A rare genetic disease may have paved the way to the discovery of greying hair and balding, with researchers unintentionally discovering the mechanisms involved in both processes at once.
The rare genetic disease they were studying is called neurofibromatosis type 1 (NF1), which causes tumours to grow on nerves. The study aimed to find the mechanism behind the tumour growth, but they actually uncovered the process of greying hair and balding.
Two-thirds of men and 40 per cent of women will experience some degree of hair loss in their lifetime, while up to 23 per cent of all adults can expect at least half a head of greys by the age of 50. The findings of the incidental discovery may lead to new treatments being developed for those who don’t like their enforced hair style (or lack thereof).
How it works
Hair follicles contain stem cells that play a part in the production of the follicle’s single hair, over and over. This is a protein called stem cell factor (SCF), which is involved in pigmentation in hair by stimulating melanocytes – our pigment-producing cells in the skin.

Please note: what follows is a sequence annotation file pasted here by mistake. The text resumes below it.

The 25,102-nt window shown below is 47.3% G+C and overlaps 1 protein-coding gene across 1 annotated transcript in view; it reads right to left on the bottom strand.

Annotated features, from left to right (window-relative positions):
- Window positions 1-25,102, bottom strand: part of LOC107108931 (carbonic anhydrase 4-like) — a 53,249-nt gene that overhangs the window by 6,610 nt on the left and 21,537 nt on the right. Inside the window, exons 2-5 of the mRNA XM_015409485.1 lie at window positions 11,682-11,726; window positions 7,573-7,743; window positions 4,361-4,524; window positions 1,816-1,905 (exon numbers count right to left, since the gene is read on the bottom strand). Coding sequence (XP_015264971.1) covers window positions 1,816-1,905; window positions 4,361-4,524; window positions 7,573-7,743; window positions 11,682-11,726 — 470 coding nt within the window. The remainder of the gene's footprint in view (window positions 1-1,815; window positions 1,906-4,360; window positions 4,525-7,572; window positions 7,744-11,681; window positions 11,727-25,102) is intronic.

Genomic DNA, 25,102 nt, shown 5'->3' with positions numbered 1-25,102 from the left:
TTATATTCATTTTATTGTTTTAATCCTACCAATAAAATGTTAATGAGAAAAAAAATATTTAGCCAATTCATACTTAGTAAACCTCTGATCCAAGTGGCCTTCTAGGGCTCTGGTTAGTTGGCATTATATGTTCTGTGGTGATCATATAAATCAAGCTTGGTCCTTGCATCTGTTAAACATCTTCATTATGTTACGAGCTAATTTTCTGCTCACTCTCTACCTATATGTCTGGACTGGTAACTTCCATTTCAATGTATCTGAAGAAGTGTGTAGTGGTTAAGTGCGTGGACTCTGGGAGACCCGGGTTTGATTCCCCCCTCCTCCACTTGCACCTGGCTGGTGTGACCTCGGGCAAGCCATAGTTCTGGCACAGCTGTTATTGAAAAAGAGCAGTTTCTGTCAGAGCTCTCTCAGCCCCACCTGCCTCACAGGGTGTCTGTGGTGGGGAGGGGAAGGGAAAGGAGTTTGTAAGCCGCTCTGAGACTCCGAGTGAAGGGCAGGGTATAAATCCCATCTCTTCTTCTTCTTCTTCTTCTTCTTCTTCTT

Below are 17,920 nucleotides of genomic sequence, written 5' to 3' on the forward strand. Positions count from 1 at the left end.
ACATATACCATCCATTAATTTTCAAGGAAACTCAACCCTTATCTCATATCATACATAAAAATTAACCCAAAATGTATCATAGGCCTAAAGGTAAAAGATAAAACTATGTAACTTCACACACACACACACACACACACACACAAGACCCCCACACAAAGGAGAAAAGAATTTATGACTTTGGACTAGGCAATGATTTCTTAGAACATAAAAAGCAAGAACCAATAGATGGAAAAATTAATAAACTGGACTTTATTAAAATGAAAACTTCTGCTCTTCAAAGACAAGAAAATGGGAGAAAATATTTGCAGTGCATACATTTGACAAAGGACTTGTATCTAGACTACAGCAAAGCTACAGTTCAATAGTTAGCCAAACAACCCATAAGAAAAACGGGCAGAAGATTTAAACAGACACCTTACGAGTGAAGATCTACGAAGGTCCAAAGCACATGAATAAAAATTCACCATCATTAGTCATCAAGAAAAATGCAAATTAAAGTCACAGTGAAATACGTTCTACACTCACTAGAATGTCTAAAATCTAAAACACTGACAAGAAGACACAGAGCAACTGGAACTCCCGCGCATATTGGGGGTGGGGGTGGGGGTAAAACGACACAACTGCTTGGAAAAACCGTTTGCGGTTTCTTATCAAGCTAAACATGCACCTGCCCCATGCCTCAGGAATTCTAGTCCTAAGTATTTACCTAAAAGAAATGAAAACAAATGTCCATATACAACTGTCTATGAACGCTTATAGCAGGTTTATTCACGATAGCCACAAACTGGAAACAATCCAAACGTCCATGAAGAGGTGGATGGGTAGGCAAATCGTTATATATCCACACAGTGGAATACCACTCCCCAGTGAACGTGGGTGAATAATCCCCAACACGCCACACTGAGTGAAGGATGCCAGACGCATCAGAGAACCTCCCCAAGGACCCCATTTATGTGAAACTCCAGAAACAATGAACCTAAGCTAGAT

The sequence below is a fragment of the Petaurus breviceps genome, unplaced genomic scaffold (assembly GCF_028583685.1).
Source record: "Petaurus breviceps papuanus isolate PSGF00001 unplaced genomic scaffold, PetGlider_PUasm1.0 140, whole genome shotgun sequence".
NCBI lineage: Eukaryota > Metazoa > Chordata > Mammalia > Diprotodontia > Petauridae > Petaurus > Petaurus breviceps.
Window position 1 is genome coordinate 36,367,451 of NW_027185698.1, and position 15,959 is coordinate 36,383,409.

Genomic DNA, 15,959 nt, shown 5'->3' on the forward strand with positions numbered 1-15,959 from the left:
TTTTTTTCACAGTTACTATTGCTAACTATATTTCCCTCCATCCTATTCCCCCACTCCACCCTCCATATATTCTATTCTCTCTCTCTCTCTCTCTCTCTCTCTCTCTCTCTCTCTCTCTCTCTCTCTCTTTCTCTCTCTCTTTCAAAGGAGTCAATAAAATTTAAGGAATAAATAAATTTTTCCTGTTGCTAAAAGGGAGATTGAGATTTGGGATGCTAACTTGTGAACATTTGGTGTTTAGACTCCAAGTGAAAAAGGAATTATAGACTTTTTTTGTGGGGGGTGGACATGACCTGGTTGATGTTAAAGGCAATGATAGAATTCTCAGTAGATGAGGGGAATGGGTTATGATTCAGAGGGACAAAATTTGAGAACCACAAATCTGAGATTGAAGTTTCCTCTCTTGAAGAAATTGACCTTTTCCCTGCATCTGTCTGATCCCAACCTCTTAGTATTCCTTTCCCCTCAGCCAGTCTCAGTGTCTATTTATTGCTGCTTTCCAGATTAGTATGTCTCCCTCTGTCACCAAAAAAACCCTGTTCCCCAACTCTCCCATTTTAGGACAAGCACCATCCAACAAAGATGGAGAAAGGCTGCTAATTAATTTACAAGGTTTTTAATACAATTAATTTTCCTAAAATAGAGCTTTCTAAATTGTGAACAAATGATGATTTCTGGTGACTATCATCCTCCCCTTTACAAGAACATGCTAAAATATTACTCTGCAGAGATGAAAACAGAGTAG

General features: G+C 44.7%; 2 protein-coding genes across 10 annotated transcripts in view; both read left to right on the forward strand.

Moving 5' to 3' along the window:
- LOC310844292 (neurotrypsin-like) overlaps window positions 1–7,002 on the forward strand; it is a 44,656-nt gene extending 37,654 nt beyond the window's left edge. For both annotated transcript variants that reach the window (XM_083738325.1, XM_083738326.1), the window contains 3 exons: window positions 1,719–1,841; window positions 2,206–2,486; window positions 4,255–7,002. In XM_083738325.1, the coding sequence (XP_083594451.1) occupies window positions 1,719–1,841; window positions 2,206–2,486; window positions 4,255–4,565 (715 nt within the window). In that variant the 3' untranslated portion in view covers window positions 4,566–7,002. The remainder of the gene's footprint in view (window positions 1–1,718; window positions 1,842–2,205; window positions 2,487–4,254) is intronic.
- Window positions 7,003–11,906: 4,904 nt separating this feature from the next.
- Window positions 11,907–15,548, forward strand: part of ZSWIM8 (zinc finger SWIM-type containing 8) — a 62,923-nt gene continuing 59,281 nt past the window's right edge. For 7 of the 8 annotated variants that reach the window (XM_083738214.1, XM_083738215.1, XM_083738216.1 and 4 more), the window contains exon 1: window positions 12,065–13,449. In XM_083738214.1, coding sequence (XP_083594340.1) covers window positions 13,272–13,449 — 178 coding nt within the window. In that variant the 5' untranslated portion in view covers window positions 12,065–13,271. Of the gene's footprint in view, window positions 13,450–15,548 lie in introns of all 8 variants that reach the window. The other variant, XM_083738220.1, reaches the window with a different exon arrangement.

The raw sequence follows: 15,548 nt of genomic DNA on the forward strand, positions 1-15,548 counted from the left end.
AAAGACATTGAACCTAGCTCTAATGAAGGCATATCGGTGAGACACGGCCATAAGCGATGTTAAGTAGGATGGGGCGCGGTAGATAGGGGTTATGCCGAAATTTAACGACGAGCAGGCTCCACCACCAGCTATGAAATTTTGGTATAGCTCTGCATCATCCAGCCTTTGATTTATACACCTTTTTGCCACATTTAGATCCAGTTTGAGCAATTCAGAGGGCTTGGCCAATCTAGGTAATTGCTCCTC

The research team found that once a stem cell moves to the base of a hair follicle, another protein (KROX20 – usually found in nerve development) is activated in the skin cell that forms the hair shafts. These are special cells called hair progenitor cells, which means ‘the origin of’. (The origin of a hair.) This is how a hair grows and becomes pigmented, and why our hair looks the way it does. When KROX20 is activated, the hair progenitor cell produces SCF, which is the only important thing when it comes to hair pigmentation.
These studies were in mice with skin cells that had KROX20 and SCF.
When the researchers removed the SCF in the mice, the mice that had grey hair turned white.
When the researchers removed the KROX20, the mice did not grow any hair at all.
This indicates that abnormalities or lowered function of KROX20 and SCF play a significant role in hair loss and greying, and this knowledge will pave the way for greater understanding of the ways in which we age, and how we may wish to interrupt this process.